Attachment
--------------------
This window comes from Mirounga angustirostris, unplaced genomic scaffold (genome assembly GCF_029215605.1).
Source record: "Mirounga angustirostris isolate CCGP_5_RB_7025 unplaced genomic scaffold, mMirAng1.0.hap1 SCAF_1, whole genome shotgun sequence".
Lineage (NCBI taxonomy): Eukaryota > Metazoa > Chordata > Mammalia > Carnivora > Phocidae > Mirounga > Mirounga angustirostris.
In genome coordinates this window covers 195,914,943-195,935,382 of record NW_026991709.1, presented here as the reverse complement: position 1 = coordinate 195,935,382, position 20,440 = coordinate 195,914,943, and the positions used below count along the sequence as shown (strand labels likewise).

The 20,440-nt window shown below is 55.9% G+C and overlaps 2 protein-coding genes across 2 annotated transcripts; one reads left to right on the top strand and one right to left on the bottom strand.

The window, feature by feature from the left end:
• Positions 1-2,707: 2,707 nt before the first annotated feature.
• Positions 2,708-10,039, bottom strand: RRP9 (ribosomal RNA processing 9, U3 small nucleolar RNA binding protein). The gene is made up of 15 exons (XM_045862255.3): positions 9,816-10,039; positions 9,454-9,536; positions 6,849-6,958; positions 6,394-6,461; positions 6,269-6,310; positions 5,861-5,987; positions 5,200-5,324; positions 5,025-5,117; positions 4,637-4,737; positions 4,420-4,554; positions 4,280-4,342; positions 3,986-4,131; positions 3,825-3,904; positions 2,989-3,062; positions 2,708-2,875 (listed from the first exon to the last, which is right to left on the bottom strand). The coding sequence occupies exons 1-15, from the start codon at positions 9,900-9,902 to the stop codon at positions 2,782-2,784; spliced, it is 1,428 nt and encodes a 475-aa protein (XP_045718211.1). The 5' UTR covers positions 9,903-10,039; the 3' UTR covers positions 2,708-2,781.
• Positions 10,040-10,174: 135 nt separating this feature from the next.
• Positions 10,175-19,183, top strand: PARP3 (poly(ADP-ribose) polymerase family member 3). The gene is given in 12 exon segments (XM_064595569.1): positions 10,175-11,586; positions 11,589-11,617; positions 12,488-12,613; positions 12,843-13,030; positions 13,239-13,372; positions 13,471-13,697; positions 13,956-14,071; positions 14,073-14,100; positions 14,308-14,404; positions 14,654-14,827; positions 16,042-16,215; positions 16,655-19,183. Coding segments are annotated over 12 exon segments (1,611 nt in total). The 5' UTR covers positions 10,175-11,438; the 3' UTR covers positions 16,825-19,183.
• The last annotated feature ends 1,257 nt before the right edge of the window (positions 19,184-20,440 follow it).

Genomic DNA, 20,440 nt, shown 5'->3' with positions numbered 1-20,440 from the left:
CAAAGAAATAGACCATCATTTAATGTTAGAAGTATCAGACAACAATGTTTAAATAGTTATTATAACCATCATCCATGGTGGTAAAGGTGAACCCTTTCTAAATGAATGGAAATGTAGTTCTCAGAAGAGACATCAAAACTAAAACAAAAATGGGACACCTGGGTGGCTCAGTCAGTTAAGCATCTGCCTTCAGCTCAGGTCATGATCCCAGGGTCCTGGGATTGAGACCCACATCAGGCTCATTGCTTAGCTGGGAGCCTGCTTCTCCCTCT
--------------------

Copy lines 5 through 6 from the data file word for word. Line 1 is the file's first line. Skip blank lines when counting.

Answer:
The 20,440-nt window shown below is 55.9% G+C and overlaps 2 protein-coding genes across 2 annotated transcripts; one reads left to right on the top strand and one right to left on the bottom strand.

The window, feature by feature from the left end: